The Sustainable Journey of a “Dumpling Bun”

 How can sustainable Le Pliage® Green handbags reach consumers? For Longchamp, there is room for energy conservation and emissions reduction in all steps from production to transportation to sales. “Sustainability is everywhere at Longchamp, and our goal is to reduce our carbon footprint while continuing to provide products of quality,” Cassegrain noted.

A long-term strategy of the brand is to make production as close as possible to the sales market. At present, Longchamp owns eight processing workshops, six of which are located in France, one in Tunisia, and one in Mauritius; in addition, the brand has established five cooperative processing workshops outside of France, operating in accordance with the company's stringent standards.

Above: Longchamp’s processing workshop in Pouzauges, Vendée, France

In addition to canvas fabrics, leather is also an important raw material throughout the Longchamp brand history and a guarantee of quality and durability. As the brand’s awareness of environmental protection has increased, Longchamp has begun to use a large number of by-products from the food processing industry as its main leather raw material, and as of 2018, no longer uses any rare leather.

Jean Cassegrain said that 80% of the leather currently used by the brand has passed the LWG certification (Leather Working Group, which audits the leather factory based on factors such as traceability, chemical control, energy consumption and waste management), and this number is expected to increase to 100% by 2023. In the leather materials of the Le Pliage® Green series, 90% are produced by factories that have obtained the LWG’s highest level (gold) certification.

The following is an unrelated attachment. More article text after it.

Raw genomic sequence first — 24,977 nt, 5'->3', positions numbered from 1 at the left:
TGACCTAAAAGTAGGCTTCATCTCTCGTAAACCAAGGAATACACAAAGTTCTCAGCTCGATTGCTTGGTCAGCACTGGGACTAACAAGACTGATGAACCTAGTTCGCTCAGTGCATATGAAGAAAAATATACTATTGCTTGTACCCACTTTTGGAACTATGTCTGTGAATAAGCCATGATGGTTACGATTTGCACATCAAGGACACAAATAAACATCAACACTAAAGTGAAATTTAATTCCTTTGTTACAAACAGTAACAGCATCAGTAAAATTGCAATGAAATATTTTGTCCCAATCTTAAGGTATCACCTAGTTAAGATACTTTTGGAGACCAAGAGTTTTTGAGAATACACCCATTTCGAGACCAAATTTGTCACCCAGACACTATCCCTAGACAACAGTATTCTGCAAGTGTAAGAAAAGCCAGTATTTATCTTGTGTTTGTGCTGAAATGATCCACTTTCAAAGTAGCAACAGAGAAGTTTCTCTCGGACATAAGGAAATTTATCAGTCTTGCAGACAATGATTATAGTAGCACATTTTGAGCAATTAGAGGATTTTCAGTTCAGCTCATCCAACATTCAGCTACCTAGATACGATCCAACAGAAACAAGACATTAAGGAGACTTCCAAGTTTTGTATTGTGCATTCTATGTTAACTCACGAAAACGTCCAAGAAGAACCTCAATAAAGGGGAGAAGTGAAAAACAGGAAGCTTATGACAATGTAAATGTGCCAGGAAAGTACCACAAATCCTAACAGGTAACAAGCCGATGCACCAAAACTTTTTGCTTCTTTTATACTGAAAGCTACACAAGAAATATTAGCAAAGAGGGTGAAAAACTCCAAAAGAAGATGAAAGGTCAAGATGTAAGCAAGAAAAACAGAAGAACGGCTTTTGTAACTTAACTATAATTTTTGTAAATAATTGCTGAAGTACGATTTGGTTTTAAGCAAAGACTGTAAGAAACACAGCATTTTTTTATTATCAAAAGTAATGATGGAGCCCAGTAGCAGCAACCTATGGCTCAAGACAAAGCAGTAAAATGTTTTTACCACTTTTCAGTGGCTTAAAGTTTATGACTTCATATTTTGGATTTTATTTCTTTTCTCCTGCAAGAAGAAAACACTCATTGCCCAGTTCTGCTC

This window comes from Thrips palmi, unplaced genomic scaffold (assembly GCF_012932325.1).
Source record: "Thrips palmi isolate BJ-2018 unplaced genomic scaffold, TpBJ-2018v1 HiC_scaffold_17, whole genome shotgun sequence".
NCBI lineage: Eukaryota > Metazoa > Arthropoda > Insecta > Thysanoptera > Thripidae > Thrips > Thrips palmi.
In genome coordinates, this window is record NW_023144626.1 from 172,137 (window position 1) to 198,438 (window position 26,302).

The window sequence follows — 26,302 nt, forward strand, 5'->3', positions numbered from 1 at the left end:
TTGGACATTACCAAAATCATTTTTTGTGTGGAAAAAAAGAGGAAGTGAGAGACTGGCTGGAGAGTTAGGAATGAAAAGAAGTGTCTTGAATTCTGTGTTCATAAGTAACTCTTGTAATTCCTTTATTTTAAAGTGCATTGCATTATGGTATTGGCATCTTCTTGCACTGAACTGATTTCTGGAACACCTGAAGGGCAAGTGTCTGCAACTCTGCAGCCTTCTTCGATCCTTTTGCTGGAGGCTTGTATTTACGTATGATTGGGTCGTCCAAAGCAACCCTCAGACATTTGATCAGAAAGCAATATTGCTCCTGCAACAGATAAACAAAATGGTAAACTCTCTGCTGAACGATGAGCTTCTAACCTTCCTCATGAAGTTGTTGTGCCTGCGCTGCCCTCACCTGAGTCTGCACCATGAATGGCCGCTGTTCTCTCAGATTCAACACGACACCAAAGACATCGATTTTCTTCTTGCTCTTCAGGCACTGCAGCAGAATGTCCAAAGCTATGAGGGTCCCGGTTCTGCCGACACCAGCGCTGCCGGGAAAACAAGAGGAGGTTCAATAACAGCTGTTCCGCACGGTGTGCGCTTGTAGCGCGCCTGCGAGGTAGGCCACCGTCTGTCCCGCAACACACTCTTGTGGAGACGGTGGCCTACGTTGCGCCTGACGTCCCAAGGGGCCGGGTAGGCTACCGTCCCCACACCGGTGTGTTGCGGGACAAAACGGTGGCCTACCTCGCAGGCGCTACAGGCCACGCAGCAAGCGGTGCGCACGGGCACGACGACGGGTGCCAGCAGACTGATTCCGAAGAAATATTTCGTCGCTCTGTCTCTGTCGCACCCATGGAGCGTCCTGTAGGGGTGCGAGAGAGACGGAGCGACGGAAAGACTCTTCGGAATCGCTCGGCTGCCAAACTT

In addition to sourcing sustainable materials, Longchamp also strives for environmental protection and emissions reduction in packaging. The overall carbon emissions of the Le Pliage® Green series are only one-seventh of a pair of jeans.

Transportation is one of the main sources of carbon emissions. In terms of product transportation, Longchamp prioritizes marine shipping to best avoid the harm to the environment caused by air transportation and achieve low carbon emissions. To that end, in 2021 Longchamp established a cooperative relationship with shipping company Neoline.

Communicating with Consumers: Fun, Accurate and Durable

Like other Longchamp products, the Le Pliage® Green was launched simultaneously in all online and physical stores across the globe on July 20, 2021. The brand created and released a series of humorous short videos to encourage consumers to pay attention to the issue of environmental protection.

In one of the short videos, titled “It is not a bag. It is Le Pliage®”, an elegant lady passes by, picks up a red plastic bottle from the ground, and throws it into a pink recycling bin. When the recycling bin is opened again, a red Le Pliage® Green handbag appears.

At the same time, Longchamp hopes to accurately convey messages around sustainability, rather than just calling out slogans— “We clearly inform the customers which products are sustainable and which are not. In our product promotions, we specify which parts of the handbags (such as the body, shoulder straps, zipper straps, etc.) are made with renewable fabrics.” Cassegrain said.

On the other hand, while using innovative fabrics, Longchamp insists on the durability of its widely-praised products. The Le Pliage® Green bag has a phthalate-free polyvinyl chloride coating inside to enhance durability. As Jean Cassegrain told Luxe.CO, “Product durability is closely related to earning the trust of our customers. Gaining customers’ trust is the best way to maintain their loyalty, and it is also the secret to our long-lasting brand.”

| Image source: Longchamp

| Writer: Xiaoli Zuo, Yanke Zhu